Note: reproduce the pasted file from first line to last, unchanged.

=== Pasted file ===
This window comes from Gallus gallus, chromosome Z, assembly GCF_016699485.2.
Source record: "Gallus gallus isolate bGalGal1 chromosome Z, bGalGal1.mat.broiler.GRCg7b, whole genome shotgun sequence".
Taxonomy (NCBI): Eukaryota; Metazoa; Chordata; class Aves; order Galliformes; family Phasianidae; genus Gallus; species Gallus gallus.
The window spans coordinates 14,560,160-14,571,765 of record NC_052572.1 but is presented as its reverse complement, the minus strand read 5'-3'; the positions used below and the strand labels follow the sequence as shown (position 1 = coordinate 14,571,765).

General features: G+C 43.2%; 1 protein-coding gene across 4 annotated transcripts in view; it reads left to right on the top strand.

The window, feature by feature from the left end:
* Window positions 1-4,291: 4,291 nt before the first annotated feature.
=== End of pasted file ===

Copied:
This window comes from Gallus gallus, chromosome Z, assembly GCF_016699485.2.
Source record: "Gallus gallus isolate bGalGal1 chromosome Z, bGalGal1.mat.broiler.GRCg7b, whole genome shotgun sequence".
Taxonomy (NCBI): Eukaryota; Metazoa; Chordata; class Aves; order Galliformes; family Phasianidae; genus Gallus; species Gallus gallus.
The window spans coordinates 14,560,160-14,571,765 of record NC_052572.1 but is presented as its reverse complement, the minus strand read 5'-3'; the positions used below and the strand labels follow the sequence as shown (position 1 = coordinate 14,571,765).

General features: G+C 43.2%; 1 protein-coding gene across 4 annotated transcripts in view; it reads left to right on the top strand.

The window, feature by feature from the left end:
* Window positions 1-4,291: 4,291 nt before the first annotated feature.